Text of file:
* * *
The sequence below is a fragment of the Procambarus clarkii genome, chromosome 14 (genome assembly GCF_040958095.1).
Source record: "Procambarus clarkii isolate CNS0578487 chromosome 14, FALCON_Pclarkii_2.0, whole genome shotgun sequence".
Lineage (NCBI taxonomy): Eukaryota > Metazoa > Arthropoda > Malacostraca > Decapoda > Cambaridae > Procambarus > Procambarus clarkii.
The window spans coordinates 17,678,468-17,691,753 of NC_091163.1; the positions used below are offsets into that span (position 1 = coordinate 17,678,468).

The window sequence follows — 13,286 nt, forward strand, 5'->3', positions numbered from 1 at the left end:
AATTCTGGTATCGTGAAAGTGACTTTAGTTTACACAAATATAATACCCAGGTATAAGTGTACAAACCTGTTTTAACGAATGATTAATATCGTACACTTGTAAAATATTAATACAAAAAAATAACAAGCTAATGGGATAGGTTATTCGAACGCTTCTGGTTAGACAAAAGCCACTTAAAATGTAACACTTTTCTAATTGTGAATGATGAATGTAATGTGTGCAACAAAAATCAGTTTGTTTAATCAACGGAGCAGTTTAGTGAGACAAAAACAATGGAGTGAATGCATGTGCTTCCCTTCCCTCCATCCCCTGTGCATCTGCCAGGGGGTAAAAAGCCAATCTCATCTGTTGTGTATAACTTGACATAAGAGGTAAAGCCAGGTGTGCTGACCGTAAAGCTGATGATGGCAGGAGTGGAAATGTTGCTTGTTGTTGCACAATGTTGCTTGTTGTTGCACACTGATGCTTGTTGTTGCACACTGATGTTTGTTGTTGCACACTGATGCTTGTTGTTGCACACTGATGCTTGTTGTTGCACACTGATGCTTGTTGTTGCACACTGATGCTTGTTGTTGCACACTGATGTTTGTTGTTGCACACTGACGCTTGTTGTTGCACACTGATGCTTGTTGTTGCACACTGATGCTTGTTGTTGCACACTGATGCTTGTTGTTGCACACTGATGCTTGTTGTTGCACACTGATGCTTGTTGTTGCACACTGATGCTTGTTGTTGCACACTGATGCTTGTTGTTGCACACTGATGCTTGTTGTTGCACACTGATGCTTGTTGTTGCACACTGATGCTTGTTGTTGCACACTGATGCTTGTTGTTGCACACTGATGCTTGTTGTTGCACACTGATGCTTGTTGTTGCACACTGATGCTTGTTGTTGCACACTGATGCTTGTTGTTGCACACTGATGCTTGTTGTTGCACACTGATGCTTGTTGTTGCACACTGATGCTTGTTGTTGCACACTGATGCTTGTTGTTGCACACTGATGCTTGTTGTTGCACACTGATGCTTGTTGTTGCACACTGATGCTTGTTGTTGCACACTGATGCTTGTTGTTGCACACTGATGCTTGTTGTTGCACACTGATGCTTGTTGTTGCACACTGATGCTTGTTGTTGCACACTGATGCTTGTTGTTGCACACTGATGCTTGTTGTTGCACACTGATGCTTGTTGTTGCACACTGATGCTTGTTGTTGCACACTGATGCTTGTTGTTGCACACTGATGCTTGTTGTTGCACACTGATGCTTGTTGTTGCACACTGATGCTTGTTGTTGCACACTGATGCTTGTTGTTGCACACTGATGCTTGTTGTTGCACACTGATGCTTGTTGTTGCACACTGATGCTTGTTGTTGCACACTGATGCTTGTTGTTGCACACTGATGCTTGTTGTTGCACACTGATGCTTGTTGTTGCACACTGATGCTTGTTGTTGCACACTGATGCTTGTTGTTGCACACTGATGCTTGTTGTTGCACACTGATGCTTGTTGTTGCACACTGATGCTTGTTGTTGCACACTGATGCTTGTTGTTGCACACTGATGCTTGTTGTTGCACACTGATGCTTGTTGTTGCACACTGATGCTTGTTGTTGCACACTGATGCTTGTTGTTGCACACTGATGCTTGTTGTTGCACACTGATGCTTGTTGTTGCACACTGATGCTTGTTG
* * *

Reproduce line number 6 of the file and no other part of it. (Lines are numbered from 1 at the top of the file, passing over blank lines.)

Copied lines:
AATTCTGGTATCGTGAAAGTGACTTTAGTTTACACAAATATAATACCCAGGTATAAGTGTACAAACCTGTTTTAACGAATGATTAATATCGTACACTTGTAAAATATTAATACAAAAAAATAACAAGCTAATGGGATAGGTTATTCGAACGCTTCTGGTTAGACAAAAGCCACTTAAAATGTAACACTTTTCTAATTGTGAATGATGAATGTAATGTGTGCAACAAAAATCAGTTTGTTTAATCAACGGAGCAGTTTAGTGAGACAAAAACAATGGAGTGAATGCATGTGCTTCCCTTCCCTCCATCCCCTGTGCATCTGCCAGGGGGTAAAAAGCCAATCTCATCTGTTGTGTATAACTTGACATAAGAGGTAAAGCCAGGTGTGCTGACCGTAAAGCTGATGATGGCAGGAGTGGAAATGTTGCTTGTTGTTGCACAATGTTGCTTGTTGTTGCACACTGATGCTTGTTGTTGCACACTGATGTTTGTTGTTGCACACTGATGCTTGTTGTTGCACACTGATGCTTGTTGTTGCACACTGATGCTTGTTGTTGCACACTGATGCTTGTTGTTGCACACTGATGTTTGTTGTTGCACACTGACGCTTGTTGTTGCACACTGATGCTTGTTGTTGCACACTGATGCTTGTTGTTGCACACTGATGCTTGTTGTTGCACACTGATGCTTGTTGTTGCACACTGATGCTTGTTGTTGCACACTGATGCTTGTTGTTGCACACTGATGCTTGTTGTTGCACACTGATGCTTGTTGTTGCACACTGATGCTTGTTGTTGCACACTGATGCTTGTTGTTGCACACTGATGCTTGTTGTTGCACACTGATGCTTGTTGTTGCACACTGATGCTTGTTGTTGCACACTGATGCTTGTTGTTGCACACTGATGCTTGTTGTTGCACACTGATGCTTGTTGTTGCACACTGATGCTTGTTGTTGCACACTGATGCTTGTTGTTGCACACTGATGCTTGTTGTTGCACACTGATGCTTGTTGTTGCACACTGATGCTTGTTGTTGCACACTGATGCTTGTTGTTGCACACTGATGCTTGTTGTTGCACACTGATGCTTGTTGTTGCACACTGATGCTTGTTGTTGCACACTGATGCTTGTTGTTGCACACTGATGCTTGTTGTTGCACACTGATGCTTGTTGTTGCACACTGATGCTTGTTGTTGCACACTGATGCTTGTTGTTGCACACTGATGCTTGTTGTTGCACACTGATGCTTGTTGTTGCACACTGATGCTTGTTGTTGCACACTGATGCTTGTTGTTGCACACTGATGCTTGTTGTTGCACACTGATGCTTGTTGTTGCACACTGATGCTTGTTGTTGCACACTGATGCTTGTTGTTGCACACTGATGCTTGTTGTTGCACACTGATGCTTGTTGTTGCACACTGATGCTTGTTGTTGCACACTGATGCTTGTTGTTGCACACTGATGCTTGTTGTTGCACACTGATGCTTGTTGTTGCACACTGATGCTTGTTGTTGCACACTGATGCTTGTTGTTGCACACTGATGCTTGTTGTTGCACACTGATGCTTGTTGTTGCACACTGATGCTTGTTGTTGCACACTGATGCTTGTTGTTGCACACTGATGCTTGTTGTTGCACACTGATGCTTGTTGTTGCACACTGATGCTTGTTGTTGCACACTGATGCTTGTTG